The end product should be a visual representation of yourself. Something to be proud of and a way to distance yourself from the photographer who just used Instagram feeds as a source for creative ideas.
Start to be Consistent
Remember how I said you should shoot anything and everything? Well, it’s time to forget that. You are far removed from the “person who has a camera” and now well on your way to stamping your case as to why you’re a photographer who should be taken seriously.
Once you have found a way of working that best suits you, you must stick with it. Whether it’s unorthodox compositions or portraiture that challenges current social values, you need to keep consistent with your practice. Finding your voice is the first step, making it stronger it is the next.
Over time you will build an audience. People will visit your social media with an expectation of what they want to see. You have a duty now to deliver. Doing this will hopefully get you to the pinnacle of all photography compliments –“I know it’s their photograph just by looking at it”. If you chop and change your work, people will lose confidence in you, they will become confused with that message you’re wanting to put across – this will have a negative impact on your progress.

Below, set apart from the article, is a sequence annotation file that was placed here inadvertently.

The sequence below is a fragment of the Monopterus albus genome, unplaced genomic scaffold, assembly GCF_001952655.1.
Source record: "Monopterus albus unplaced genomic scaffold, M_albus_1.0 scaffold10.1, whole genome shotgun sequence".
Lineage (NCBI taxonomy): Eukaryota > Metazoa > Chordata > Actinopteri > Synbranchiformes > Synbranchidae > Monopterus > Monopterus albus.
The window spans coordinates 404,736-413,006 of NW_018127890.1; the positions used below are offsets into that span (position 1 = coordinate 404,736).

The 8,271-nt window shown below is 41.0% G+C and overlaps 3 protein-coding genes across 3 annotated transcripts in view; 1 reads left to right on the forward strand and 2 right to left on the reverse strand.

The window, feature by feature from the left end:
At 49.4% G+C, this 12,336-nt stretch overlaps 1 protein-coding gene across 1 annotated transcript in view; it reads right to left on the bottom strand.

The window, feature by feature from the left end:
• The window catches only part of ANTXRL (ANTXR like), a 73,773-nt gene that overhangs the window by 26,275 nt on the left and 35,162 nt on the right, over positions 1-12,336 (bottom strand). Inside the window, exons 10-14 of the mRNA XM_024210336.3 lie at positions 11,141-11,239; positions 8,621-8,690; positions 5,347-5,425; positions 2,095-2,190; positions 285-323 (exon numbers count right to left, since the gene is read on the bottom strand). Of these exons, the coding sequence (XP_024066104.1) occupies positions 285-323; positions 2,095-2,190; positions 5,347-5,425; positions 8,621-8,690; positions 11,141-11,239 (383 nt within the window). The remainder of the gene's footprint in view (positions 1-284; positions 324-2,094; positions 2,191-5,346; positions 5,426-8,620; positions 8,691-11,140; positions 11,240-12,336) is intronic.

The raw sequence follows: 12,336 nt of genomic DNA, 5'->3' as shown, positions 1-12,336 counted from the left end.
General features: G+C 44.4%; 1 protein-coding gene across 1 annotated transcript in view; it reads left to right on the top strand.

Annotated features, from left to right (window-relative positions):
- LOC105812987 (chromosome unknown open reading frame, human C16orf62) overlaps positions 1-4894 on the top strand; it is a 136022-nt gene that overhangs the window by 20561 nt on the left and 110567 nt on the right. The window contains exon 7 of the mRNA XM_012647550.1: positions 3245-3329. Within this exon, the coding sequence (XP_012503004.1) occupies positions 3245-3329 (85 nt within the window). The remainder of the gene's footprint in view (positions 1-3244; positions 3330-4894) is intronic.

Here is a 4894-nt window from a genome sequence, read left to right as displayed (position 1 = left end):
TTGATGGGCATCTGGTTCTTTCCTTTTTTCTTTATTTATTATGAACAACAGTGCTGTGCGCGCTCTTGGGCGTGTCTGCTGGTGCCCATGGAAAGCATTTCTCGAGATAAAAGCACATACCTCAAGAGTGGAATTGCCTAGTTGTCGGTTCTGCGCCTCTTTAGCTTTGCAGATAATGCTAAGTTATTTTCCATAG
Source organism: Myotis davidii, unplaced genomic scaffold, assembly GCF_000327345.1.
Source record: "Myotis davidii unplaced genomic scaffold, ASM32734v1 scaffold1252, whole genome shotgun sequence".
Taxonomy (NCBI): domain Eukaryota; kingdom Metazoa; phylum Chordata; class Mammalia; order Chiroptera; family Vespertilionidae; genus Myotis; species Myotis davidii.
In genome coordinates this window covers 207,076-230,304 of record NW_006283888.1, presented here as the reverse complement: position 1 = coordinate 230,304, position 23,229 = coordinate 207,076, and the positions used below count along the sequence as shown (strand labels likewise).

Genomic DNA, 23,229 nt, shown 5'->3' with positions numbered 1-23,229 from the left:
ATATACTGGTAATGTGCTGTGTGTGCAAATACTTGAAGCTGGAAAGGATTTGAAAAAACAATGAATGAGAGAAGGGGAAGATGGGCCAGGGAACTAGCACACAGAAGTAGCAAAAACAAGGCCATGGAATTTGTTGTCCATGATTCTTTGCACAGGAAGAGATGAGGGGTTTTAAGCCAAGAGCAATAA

To develop your voice you want to become a master of your genre. You want to own it and dominate it to the point the point it becomes effortless.
Flip Everything on Its Head
You have spent a few years now creating images in a specific way. Your audience adores you and accolades are rolling in. Now it’s time to go and take a set of photographs that are completely different from anything you have ever done before. Throw in a huge photographic curve ball exactly when people least expect it. Here’s why…
Doing this will prevent people from getting tired of the message you are sending them. A new perspective to your photography will keep things fresh and stop people from becoming disinterested in your work. It will also allow you to challenge yourself as a person and an artist – helping you to find a new voice or at least a voice that has evolved over time.
For example, if you’re a documentary photographer that is known for their deep, dark emotionally fueled stories, go out and make something that is lighthearted, humorous and entertaining. You’re an artist with a diverse mind, don’t forever pigeonhole yourself.
Keep Breaking The Rules
You will have noticed that each step taken to developing your photographic voice is made redundant as you move on to the next. This is because there isn’t an end product when it comes to your development. Throughout life, your ideology is constantly changing. The way you think and feel about the world adapts, as does your approach to living life in the best way possible. Your photography should always reflect this and run alongside how you see yourself as an individual.
Knowing techniques will enable you to be another photographer. A true understanding of your psychology who allow you to be the photographer.
Don’t remain quiet – we want to hear your voice.
Dan Ginn is a UK based street photographer and writer. Learn more about him via his website and Instagram.